A few weeks ago I decided to try going gluten-free. I’ve had quirky issues with my stomach most of my life (ironic since I’m such a food lover right?) and I wanted to see if making the switch would make a difference. It’s too soon to make any concrete declarations but all signs are pointing to… maybe.
Deciding to change your diet can feel like a daunting task. I’ll be honest, my motto is more “Life is too short not enjoy dinner!” than “Moderation is the key too happiness.” With that in mind I’ve tried my best not to let gluten-free mean flavor-free, but it hasn’t been easy. I’ve discovered that potato chips and wine are both gluten-free (which frankly made me one happy girl) and I’ve come to the conclusion that if you fall into three simple categories you’re certain to find eating well gluten-free to be a snap. And here they are:
1.) You like vegetables and are happy to eat lots of them.
2.) You’re not a big fan of carbs and can give them up without a backward glance.
3.) You’re more of a baked goods buyer than a from scratch baker.
Honestly I’ve got no problem with 1. And I’m actually surprised at how easily I’ve given up 2., but the baking part has been tricky. You see while it’s quite possible to find recipes for ooey-gooey gluten-free cinnamon buns and chewy chocolate chip cookies; these recipes are often labor intensive and usually require a boat load of special ingredients. Ingredients such as tapioca and rice flour, xanthan gum, potato starch and agar flakes, things you probably don’t exactly have lying around the pantry. Yeah, I know— annoying. I’ve decide that if I stick with this little wheat-free detour then perhaps I will make the ingredient investment, but until then I’ve been trying to manage with my own little tweaks and substitutions. So what have I come up with? Well I’m glad you asked…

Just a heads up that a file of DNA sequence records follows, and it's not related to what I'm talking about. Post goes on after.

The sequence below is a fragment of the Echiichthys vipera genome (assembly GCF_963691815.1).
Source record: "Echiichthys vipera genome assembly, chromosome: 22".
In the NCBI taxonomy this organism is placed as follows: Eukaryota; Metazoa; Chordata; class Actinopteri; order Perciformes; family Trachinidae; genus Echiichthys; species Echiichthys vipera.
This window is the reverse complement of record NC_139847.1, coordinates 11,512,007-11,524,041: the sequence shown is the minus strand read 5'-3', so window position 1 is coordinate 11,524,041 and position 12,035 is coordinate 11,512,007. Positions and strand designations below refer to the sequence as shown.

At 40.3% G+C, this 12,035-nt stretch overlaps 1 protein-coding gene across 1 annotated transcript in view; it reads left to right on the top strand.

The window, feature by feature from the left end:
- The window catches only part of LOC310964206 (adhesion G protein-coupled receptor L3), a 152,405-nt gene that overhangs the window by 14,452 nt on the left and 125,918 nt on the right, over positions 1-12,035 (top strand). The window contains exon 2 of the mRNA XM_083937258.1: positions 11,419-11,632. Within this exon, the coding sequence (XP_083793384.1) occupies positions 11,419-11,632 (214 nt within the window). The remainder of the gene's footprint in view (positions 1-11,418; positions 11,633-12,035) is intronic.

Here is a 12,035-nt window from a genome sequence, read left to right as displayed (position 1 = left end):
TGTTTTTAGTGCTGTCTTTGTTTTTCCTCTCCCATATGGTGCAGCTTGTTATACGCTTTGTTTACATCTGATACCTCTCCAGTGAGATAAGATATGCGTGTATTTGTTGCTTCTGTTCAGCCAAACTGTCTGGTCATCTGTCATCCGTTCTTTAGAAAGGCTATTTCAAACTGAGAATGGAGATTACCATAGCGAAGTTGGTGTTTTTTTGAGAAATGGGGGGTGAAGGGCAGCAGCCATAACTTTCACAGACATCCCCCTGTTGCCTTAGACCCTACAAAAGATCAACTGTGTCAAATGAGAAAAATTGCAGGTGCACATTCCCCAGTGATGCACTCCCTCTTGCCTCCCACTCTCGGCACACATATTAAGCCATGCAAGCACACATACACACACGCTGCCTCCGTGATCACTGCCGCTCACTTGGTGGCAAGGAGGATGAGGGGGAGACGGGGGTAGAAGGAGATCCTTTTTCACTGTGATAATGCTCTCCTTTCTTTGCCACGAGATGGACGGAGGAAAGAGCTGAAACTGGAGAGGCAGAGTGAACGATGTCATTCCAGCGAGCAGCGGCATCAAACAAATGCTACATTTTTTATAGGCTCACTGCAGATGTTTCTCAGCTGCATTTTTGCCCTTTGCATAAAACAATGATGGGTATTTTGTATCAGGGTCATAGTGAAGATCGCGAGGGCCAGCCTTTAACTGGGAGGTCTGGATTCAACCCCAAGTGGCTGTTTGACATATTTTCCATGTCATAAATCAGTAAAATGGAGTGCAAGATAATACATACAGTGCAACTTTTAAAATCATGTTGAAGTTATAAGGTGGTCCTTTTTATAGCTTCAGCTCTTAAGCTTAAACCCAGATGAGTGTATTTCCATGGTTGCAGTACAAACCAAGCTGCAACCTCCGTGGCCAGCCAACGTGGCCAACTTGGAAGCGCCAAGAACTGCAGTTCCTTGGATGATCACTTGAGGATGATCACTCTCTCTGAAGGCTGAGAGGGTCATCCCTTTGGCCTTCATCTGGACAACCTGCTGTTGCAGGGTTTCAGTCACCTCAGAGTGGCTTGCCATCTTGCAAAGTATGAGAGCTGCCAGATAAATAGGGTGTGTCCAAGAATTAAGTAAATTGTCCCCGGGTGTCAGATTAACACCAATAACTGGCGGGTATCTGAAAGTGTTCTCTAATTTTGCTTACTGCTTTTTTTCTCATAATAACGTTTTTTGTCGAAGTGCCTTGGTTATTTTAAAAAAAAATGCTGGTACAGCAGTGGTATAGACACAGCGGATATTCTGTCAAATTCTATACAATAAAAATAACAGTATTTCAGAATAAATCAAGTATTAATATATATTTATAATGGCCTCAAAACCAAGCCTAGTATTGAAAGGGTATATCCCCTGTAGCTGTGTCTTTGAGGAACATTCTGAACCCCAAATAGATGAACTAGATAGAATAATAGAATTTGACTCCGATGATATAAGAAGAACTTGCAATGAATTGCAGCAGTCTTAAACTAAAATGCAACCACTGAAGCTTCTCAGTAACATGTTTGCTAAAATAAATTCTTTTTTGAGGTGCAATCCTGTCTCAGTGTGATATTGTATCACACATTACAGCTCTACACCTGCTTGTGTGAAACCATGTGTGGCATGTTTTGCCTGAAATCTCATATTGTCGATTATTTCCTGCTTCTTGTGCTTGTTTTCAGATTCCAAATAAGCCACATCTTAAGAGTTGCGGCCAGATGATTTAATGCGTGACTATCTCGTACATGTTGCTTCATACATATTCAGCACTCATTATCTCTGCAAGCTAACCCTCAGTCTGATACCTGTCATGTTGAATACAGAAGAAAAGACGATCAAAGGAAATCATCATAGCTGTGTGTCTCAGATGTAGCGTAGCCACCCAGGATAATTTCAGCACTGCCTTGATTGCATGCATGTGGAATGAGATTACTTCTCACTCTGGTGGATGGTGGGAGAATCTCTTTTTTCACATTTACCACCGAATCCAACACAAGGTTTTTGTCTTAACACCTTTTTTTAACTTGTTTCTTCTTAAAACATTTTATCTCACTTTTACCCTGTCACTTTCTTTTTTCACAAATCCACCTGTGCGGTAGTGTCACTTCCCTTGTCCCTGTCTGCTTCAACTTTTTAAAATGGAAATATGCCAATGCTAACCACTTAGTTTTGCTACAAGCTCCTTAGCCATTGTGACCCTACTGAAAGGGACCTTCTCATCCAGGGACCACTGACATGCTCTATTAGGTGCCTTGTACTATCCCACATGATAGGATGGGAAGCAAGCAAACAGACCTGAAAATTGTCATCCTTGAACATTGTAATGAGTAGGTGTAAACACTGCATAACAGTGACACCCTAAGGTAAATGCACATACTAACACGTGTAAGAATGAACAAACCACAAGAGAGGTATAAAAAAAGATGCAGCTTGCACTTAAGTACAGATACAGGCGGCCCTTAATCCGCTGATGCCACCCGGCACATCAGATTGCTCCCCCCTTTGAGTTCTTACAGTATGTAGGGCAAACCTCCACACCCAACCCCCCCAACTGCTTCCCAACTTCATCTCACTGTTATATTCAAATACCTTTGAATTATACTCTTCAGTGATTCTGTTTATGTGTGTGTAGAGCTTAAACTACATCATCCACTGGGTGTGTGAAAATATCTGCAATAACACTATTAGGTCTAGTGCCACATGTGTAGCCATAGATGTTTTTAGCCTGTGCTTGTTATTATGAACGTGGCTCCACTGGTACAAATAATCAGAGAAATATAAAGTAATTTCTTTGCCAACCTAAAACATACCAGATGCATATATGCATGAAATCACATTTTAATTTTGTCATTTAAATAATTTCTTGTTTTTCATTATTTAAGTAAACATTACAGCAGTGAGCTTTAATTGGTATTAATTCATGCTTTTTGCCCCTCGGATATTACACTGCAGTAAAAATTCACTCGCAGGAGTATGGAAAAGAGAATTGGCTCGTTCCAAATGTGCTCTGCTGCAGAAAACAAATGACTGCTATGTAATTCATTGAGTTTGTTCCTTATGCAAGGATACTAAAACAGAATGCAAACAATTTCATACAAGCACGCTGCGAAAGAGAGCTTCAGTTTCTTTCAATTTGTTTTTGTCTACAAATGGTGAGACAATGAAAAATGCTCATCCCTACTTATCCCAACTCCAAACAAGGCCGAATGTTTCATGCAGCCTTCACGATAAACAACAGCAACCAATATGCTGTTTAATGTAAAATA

My daughter and I made our own oat flour and used it to bake up some lovely applesauce muffins. I’ve made dozens of loaves of cornbread with a blend of fine and coarse cornmeal, a couple of eggs and some cream style corn— the results were delicious. But my biggest gluten-free success so far has to be macaroni n’ cheese. I swapped regular pasta for rice (I like Trader Joe’s brand the best), used arrowroot powder instead of flour in the roux for the cheese sauce, and punched up the flavor big time by using a combination of goat brie and cheddar. Afraid of that goaty flavor? Don’t be, it’s really subtle but makes a huge flavor impact and this combo seems to be loved by all. Seriously! My family thinks it’s one of the best versions of mac n’ cheese I’ve ever made, which is fantastic, but I really knew I was onto something when I served it at our July 4th barbecue. Not a single one of the dozen kids who were here had anything but “Is there more?” to say about it. I’ll take that as one big fat recipe success.
I guess you can say that I’m slowly learning to navigate the world of gluten-free living. I can almost imagine myself continuing to live this way if I can just conquer one all mighty obstacle… The ultimate crusty loaf of gluten-free bread. So stay tuned!
Gluten-Free Goat Brie + Cheddar Mac n’ Cheese
I make this with goat brie and my family loves it, but you can use all cheddar if you don’t think yours will.
2 tbsp. butter
2 tbsp. arrowroot powder
1 1/2 cups skim milk, warmed
1/2 tsp. salt
1/2 tsp. garlic powder
1 tsp. Dijon mustard
4 oz. sharp cheddar cheese, diced
4 oz. wheel goat brie, peeled and diced
16 oz. gluten-free rice macaroni
- Begin cooking the macaroni according to package directions. While it cooks melt the butter in a medium saucepan.
- Add the arrowroot powder and whisk until it turns golden. (The key to using arrowroot is not to overheat it, otherwise it loses it’s thickening magic.)
- Slowly add the warm milk and whisk until the sauce has thickened. Add the garlic powder, salt and Dijon mustard and stir until well combined.
- Drain the macaroni and return to the pot. Add the diced cheese to the white sauce and stir until the sauce is smooth.
- Pour half the cheese sauce over the cooked macaroni and give it a gentle stir. Add additional sauce until the macaroni is coated to your liking. (I often have extra sauce that I use when I reheat the leftovers.)
- Serve, enjoy and be amazed at how tasty gluten-free can be!